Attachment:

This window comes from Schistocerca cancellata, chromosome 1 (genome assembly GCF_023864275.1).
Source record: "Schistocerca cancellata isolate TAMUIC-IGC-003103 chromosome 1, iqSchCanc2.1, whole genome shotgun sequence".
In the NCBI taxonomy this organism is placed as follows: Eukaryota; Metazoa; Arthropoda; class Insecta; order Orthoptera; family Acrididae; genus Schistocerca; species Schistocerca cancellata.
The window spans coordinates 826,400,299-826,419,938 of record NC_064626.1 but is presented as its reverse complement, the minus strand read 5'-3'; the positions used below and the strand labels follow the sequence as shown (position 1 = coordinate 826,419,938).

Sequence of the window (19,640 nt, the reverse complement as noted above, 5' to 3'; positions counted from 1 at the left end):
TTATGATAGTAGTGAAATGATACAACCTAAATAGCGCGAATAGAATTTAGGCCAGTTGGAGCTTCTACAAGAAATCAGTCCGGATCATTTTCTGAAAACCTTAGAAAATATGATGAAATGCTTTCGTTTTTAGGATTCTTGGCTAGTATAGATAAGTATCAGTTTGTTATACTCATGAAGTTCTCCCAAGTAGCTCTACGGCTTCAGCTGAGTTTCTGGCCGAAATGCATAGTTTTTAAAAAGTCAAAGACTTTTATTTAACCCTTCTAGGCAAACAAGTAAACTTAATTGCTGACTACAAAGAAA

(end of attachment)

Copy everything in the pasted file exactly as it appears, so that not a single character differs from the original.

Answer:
This window comes from Schistocerca cancellata, chromosome 1 (genome assembly GCF_023864275.1).
Source record: "Schistocerca cancellata isolate TAMUIC-IGC-003103 chromosome 1, iqSchCanc2.1, whole genome shotgun sequence".
In the NCBI taxonomy this organism is placed as follows: Eukaryota; Metazoa; Arthropoda; class Insecta; order Orthoptera; family Acrididae; genus Schistocerca; species Schistocerca cancellata.
The window spans coordinates 826,400,299-826,419,938 of record NC_064626.1 but is presented as its reverse complement, the minus strand read 5'-3'; the positions used below and the strand labels follow the sequence as shown (position 1 = coordinate 826,419,938).

Sequence of the window (19,640 nt, the reverse complement as noted above, 5' to 3'; positions counted from 1 at the left end):
TTATGATAGTAGTGAAATGATACAACCTAAATAGCGCGAATAGAATTTAGGCCAGTTGGAGCTTCTACAAGAAATCAGTCCGGATCATTTTCTGAAAACCTTAGAAAATATGATGAAATGCTTTCGTTTTTAGGATTCTTGGCTAGTATAGATAAGTATCAGTTTGTTATACTCATGAAGTTCTCCCAAGTAGCTCTACGGCTTCAGCTGAGTTTCTGGCCGAAATGCATAGTTTTTAAAAAGTCAAAGACTTTTATTTAACCCTTCTAGGCAAACAAGTAAACTTAATTGCTGACTACAAAGAAA